Academic journal article SA Journal of Human Resource Management

Exploring Cultural Intelligence Truths: A Systematic Review

Academic journal article SA Journal of Human Resource Management

Exploring Cultural Intelligence Truths: A Systematic Review

Article excerpt


Globalisation, a force firmly rooted within the current era of unprecedented technological advancement, is increasingly exposing both individuals and organisations to situations of cultural heterogeneity in which they are required, and indeed expected, to function effectively (Alon et al., 2016). With the aim of explaining why some persons are able to operate more successfully than others in such circumstances, Earley and Ang (2003), through their seminal work, conceptualised cultural intelligence (CQ). CQ targets capabilities to comprehend, process and act effectively in an array of intercultural exchanges and interactions (Ang et al., 2007).

CQ is presently experiencing increased momentum in terms of research efforts to better explain the construct. In this regard, Bücker, Furrer, Poutsma and Buyens (2014, p. 2068) affirm that CQ is 'attracting growing attention in academic literature'. In evaluating such literature, it would be important to ascertain the degree to which it situates within the general body of scientific knowledge framework (see Babbie & Mouton, 2011), particularly in terms of the truth statement elements thereof. Although there have been some efforts to explore the literature - for example, Ang, Van Dyne and Rockstuhl (2015), who reported on the origins, conceptualisation, evolution and methodological diversity of CQ, and Bovornusvakool, Ardichvili and Rana (2015), who considered different CQ approaches - the authors are of the view that further value could be provided if the CQ truths were to be systemised accordingly.

Truth statements consist of knowledge declarations and may arise from testing hypotheses (Schutte & Steyn, 2015), that is, they are generated following the production of empirical evidence in support of the hypotheses in question. As such, they are indicative of theory reflected as reality. Hypotheses comprise statements of expectation concerning a proposed relationship between two variables (De Vos, Strydom, Fouche & Delport, 2013) and are normally associated with quantitative research (Schutte & Steyn, 2015) in that they necessitate the use of measures (Whetten, 1989).


The purpose of this study was to report on CQ truths. As a result, non-validated hypotheses were not considered.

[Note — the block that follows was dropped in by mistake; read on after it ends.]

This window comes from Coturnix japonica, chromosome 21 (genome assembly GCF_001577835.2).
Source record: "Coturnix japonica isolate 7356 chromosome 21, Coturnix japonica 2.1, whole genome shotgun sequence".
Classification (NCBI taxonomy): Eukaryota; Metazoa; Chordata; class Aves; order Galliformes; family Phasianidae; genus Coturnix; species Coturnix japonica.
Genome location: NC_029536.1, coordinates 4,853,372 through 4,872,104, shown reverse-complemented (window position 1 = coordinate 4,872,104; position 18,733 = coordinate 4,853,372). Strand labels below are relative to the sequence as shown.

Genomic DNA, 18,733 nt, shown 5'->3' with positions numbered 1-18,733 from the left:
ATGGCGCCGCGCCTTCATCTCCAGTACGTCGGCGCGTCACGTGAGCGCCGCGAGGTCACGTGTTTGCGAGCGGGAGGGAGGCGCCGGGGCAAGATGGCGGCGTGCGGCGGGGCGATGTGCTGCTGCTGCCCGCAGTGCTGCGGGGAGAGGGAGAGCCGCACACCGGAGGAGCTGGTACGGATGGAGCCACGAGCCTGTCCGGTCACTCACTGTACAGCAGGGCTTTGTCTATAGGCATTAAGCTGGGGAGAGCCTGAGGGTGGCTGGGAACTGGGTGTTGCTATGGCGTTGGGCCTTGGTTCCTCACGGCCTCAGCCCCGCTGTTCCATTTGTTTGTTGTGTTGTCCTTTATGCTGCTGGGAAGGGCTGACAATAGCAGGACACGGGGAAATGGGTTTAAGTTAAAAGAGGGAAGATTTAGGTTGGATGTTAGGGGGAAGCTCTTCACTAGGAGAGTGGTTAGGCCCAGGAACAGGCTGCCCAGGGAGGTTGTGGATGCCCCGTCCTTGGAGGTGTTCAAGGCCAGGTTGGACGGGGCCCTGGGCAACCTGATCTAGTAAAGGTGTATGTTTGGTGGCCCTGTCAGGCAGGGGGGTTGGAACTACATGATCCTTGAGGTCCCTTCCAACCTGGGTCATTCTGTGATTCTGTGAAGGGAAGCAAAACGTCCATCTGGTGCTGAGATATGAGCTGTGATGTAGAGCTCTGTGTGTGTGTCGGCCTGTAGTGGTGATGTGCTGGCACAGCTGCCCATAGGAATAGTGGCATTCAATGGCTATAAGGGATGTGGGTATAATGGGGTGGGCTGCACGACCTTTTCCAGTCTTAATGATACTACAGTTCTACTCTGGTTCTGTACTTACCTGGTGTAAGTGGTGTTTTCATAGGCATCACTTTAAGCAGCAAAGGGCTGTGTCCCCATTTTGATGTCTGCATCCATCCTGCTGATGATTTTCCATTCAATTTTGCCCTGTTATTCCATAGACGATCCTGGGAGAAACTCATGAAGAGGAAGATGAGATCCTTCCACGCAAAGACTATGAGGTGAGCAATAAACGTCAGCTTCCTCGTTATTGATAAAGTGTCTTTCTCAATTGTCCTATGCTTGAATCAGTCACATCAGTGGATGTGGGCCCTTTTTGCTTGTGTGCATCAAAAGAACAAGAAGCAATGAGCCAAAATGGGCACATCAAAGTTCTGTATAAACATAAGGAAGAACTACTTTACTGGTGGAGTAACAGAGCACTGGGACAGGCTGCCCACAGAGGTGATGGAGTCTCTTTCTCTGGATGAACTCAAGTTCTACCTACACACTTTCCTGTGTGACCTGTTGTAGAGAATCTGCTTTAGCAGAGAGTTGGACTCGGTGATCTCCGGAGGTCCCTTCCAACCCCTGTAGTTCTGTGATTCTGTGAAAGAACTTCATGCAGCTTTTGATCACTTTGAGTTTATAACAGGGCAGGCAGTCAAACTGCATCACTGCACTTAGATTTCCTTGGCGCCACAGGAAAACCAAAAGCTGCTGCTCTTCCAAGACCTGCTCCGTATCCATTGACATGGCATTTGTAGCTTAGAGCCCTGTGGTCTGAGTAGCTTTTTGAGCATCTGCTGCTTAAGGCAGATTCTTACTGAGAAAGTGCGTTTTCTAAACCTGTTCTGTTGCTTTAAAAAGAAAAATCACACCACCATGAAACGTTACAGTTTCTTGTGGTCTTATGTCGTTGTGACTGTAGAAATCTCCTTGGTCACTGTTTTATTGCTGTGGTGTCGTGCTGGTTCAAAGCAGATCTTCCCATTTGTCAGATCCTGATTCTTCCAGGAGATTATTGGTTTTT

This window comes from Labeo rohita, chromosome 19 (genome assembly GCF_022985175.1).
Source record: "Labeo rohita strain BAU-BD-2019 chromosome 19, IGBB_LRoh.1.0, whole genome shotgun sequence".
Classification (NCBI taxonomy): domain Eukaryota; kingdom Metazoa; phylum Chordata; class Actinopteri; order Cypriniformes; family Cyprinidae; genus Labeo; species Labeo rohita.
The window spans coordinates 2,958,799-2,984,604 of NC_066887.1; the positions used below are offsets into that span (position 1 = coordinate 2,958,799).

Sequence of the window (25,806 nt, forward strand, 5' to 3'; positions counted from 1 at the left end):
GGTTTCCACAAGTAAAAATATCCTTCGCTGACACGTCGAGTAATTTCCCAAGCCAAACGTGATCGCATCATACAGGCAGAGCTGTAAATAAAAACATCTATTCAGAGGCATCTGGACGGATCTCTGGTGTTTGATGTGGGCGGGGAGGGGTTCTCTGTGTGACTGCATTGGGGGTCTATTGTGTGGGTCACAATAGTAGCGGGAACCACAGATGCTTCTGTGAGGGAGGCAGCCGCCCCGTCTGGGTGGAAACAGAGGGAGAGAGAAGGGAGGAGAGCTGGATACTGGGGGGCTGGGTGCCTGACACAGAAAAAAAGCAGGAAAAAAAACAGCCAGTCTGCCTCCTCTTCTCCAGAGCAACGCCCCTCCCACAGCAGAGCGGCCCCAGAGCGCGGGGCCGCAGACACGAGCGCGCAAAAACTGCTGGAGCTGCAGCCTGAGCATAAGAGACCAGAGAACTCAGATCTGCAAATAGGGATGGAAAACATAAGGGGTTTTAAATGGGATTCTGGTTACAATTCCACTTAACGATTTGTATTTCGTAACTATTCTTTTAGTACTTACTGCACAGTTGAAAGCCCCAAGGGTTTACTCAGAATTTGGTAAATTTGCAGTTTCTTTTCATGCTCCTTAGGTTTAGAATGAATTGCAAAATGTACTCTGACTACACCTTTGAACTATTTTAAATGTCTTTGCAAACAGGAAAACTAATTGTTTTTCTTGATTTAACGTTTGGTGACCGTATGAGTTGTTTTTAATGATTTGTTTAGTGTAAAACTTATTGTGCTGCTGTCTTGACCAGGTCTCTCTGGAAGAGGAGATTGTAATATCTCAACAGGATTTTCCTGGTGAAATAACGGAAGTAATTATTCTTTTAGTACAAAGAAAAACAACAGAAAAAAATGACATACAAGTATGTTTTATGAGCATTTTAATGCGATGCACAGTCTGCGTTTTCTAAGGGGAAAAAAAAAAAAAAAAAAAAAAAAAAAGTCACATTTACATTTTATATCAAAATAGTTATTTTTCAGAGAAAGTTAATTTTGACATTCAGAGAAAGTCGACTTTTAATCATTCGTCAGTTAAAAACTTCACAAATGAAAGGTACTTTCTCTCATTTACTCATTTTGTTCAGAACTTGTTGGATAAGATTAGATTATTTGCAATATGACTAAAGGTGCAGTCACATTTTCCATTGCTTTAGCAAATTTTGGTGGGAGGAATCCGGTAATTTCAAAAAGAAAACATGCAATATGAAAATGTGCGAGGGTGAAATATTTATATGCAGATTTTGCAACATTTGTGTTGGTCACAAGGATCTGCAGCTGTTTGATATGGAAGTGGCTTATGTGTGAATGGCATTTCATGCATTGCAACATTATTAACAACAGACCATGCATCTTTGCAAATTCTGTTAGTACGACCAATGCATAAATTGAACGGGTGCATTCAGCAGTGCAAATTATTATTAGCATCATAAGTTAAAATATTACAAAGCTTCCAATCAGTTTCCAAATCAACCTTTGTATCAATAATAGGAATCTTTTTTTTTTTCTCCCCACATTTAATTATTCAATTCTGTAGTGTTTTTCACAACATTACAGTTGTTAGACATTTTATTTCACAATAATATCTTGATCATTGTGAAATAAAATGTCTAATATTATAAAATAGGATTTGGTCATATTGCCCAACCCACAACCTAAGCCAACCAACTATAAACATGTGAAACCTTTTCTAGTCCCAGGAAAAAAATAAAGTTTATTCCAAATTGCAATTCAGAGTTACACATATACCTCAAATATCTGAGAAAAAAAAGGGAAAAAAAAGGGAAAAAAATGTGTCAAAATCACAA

Research question

The question this study aimed to address was the following: What do the CQ truths reveal?

Literature review

As this study covered CQ truths, the literature review targeted an explication of both truth and CQ and was hence divided into two separate sections. In the first section, attention was devoted to understanding the concept of truth and the role that science plays in the quest to achieve it. The second section covered CQ and its constituent dimensions.

Truth and scientific knowledge

For millennia, the topic of truth has stimulated much debate (Glanzberg, 2014). Disagreement exists amongst scholars as to a uniform definition of truth (Badenas, 2012) and this has given rise to a variety of different truth theories, examples of which include the correspondence, coherence and the deflationary theories.

The correspondence theory argues that truth is with a fact and is most often attendant with metaphysical realism, that is, truth is the equation of thing and intellect (Marian, 2015) or the 'correspondence between a statement and the reality' (Badenas, 2012, p. 8). As such, the correspondence theory suggests that a proposition is true only when that proposition and a fact actually correspond. Young (2015) indicates that the coherence theory of truth asserts that a proposition is considered to be true when it is in coherence with a definite set of propositions. The coherence theory thus differs from the correspondence theory in that in the former the truth of a proposition ascends from the existence of an association between additional propositions and the proposition being considered, whilst in the latter a proposition is assessed as true when it is related to a worldly fact. …

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